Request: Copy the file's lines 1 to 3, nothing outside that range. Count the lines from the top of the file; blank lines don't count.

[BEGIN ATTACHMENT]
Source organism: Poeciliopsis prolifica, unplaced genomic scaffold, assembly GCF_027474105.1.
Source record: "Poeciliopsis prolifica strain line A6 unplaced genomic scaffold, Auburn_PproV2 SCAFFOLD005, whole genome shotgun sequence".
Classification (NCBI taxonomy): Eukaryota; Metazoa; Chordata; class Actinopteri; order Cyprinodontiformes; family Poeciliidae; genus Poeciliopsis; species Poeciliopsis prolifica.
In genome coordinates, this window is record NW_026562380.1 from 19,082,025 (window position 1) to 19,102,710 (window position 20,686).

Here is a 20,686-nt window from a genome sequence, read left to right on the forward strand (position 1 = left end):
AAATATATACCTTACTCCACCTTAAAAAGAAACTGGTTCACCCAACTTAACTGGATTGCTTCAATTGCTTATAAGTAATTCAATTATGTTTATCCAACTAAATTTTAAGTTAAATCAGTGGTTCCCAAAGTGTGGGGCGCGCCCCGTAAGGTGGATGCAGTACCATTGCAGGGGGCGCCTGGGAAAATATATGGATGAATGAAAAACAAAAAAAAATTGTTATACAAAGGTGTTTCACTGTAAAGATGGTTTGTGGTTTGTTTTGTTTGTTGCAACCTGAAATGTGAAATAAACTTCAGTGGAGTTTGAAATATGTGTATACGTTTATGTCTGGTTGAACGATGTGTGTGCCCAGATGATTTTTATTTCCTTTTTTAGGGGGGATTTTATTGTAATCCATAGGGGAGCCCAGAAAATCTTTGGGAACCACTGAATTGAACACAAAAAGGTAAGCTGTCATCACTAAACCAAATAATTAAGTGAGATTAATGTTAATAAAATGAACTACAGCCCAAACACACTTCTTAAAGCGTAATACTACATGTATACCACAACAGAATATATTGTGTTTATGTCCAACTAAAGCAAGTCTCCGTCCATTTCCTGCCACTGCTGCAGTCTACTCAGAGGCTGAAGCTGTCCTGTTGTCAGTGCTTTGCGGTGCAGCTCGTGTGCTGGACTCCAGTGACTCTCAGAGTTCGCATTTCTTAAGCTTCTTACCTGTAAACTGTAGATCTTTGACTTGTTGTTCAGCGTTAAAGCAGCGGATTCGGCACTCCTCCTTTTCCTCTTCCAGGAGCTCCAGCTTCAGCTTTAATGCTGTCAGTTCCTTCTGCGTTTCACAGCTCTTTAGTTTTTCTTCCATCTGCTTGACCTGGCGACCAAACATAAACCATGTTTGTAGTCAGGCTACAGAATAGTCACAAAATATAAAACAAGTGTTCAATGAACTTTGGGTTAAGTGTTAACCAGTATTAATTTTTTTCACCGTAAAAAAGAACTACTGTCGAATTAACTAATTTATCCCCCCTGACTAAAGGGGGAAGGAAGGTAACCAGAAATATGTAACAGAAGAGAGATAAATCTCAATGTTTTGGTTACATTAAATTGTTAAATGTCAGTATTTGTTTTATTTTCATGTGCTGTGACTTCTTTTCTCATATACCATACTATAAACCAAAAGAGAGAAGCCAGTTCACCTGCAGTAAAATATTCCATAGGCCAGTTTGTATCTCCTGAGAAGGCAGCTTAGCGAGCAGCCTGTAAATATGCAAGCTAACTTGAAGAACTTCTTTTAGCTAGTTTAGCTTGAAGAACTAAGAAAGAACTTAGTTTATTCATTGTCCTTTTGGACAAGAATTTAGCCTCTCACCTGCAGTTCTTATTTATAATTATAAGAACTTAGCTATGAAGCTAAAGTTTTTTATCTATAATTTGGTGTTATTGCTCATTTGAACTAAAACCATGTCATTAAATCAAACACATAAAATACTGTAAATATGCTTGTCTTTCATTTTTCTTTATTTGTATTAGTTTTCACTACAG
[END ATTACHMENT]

Source organism: Poeciliopsis prolifica, unplaced genomic scaffold, assembly GCF_027474105.1.
Source record: "Poeciliopsis prolifica strain line A6 unplaced genomic scaffold, Auburn_PproV2 SCAFFOLD005, whole genome shotgun sequence".
Classification (NCBI taxonomy): Eukaryota; Metazoa; Chordata; class Actinopteri; order Cyprinodontiformes; family Poeciliidae; genus Poeciliopsis; species Poeciliopsis prolifica.